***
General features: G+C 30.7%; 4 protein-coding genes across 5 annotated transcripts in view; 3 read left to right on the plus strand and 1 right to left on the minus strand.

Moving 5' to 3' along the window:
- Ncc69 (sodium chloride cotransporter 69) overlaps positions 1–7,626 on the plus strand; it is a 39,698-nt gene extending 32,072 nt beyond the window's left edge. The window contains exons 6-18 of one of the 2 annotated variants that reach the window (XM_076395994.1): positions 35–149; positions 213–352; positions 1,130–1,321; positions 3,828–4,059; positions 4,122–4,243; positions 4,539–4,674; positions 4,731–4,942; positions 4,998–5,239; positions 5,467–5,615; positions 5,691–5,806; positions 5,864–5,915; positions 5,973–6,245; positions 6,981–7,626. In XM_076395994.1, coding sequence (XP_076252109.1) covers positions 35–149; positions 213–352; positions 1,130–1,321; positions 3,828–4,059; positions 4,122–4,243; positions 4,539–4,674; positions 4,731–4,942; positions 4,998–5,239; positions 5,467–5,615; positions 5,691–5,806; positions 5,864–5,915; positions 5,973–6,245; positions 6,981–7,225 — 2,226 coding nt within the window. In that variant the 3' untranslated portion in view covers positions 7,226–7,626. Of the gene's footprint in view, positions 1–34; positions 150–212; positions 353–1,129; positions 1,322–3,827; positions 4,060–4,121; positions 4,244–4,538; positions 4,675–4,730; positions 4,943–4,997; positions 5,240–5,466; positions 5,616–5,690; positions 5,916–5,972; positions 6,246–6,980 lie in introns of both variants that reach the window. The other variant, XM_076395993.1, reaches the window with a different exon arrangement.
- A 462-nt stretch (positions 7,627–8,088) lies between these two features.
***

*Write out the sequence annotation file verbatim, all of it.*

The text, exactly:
General features: G+C 30.7%; 4 protein-coding genes across 5 annotated transcripts in view; 3 read left to right on the plus strand and 1 right to left on the minus strand.

Moving 5' to 3' along the window:
- Ncc69 (sodium chloride cotransporter 69) overlaps positions 1–7,626 on the plus strand; it is a 39,698-nt gene extending 32,072 nt beyond the window's left edge. The window contains exons 6-18 of one of the 2 annotated variants that reach the window (XM_076395994.1): positions 35–149; positions 213–352; positions 1,130–1,321; positions 3,828–4,059; positions 4,122–4,243; positions 4,539–4,674; positions 4,731–4,942; positions 4,998–5,239; positions 5,467–5,615; positions 5,691–5,806; positions 5,864–5,915; positions 5,973–6,245; positions 6,981–7,626. In XM_076395994.1, coding sequence (XP_076252109.1) covers positions 35–149; positions 213–352; positions 1,130–1,321; positions 3,828–4,059; positions 4,122–4,243; positions 4,539–4,674; positions 4,731–4,942; positions 4,998–5,239; positions 5,467–5,615; positions 5,691–5,806; positions 5,864–5,915; positions 5,973–6,245; positions 6,981–7,225 — 2,226 coding nt within the window. In that variant the 3' untranslated portion in view covers positions 7,226–7,626. Of the gene's footprint in view, positions 1–34; positions 150–212; positions 353–1,129; positions 1,322–3,827; positions 4,060–4,121; positions 4,244–4,538; positions 4,675–4,730; positions 4,943–4,997; positions 5,240–5,466; positions 5,616–5,690; positions 5,916–5,972; positions 6,246–6,980 lie in introns of both variants that reach the window. The other variant, XM_076395993.1, reaches the window with a different exon arrangement.
- A 462-nt stretch (positions 7,627–8,088) lies between these two features.